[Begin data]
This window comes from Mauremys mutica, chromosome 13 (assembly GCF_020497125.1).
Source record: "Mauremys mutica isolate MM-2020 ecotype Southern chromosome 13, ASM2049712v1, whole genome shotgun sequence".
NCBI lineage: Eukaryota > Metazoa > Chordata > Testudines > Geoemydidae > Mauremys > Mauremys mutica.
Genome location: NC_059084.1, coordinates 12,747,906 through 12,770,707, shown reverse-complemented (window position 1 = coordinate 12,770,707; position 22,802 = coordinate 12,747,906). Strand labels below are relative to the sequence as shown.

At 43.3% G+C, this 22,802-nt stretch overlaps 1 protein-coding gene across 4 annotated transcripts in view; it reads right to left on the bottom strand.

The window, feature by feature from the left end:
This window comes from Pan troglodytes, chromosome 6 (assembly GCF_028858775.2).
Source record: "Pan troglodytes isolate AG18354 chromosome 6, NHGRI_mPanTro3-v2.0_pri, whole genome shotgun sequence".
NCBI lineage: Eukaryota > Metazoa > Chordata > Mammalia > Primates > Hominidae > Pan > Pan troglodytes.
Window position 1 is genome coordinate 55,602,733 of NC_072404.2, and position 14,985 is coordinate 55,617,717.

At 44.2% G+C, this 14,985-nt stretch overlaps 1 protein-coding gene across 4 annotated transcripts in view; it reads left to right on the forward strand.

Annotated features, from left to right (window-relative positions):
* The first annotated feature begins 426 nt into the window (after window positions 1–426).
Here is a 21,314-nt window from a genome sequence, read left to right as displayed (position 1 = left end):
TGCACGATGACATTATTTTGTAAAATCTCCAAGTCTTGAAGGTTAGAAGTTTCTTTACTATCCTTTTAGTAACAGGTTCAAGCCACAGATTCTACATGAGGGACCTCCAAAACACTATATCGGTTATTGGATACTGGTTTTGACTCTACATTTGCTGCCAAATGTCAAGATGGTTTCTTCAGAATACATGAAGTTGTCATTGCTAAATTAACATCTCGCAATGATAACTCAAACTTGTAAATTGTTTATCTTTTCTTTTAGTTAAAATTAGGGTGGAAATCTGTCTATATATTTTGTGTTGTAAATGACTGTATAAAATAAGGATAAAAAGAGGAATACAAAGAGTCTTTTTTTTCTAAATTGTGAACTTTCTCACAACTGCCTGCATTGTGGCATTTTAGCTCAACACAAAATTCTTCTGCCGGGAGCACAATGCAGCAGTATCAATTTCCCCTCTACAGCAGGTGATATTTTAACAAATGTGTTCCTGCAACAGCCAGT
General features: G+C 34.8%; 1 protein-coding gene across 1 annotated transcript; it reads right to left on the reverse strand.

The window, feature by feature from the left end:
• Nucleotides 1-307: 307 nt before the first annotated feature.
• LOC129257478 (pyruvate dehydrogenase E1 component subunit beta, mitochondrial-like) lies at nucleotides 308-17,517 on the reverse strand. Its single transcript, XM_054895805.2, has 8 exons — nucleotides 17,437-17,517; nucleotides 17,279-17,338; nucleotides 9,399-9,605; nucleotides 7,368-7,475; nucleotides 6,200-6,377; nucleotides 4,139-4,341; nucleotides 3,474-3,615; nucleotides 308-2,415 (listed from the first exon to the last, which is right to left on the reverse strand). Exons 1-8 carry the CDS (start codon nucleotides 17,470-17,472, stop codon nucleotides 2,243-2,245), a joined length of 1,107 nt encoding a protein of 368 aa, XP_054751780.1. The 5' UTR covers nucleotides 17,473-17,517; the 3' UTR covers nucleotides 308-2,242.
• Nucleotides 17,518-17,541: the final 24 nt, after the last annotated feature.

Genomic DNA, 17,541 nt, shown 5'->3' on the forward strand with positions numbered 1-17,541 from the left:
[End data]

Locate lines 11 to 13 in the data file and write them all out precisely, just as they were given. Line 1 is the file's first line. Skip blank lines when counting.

At 44.2% G+C, this 14,985-nt stretch overlaps 1 protein-coding gene across 4 annotated transcripts in view; it reads left to right on the forward strand.

Annotated features, from left to right (window-relative positions):
* The first annotated feature begins 426 nt into the window (after window positions 1–426).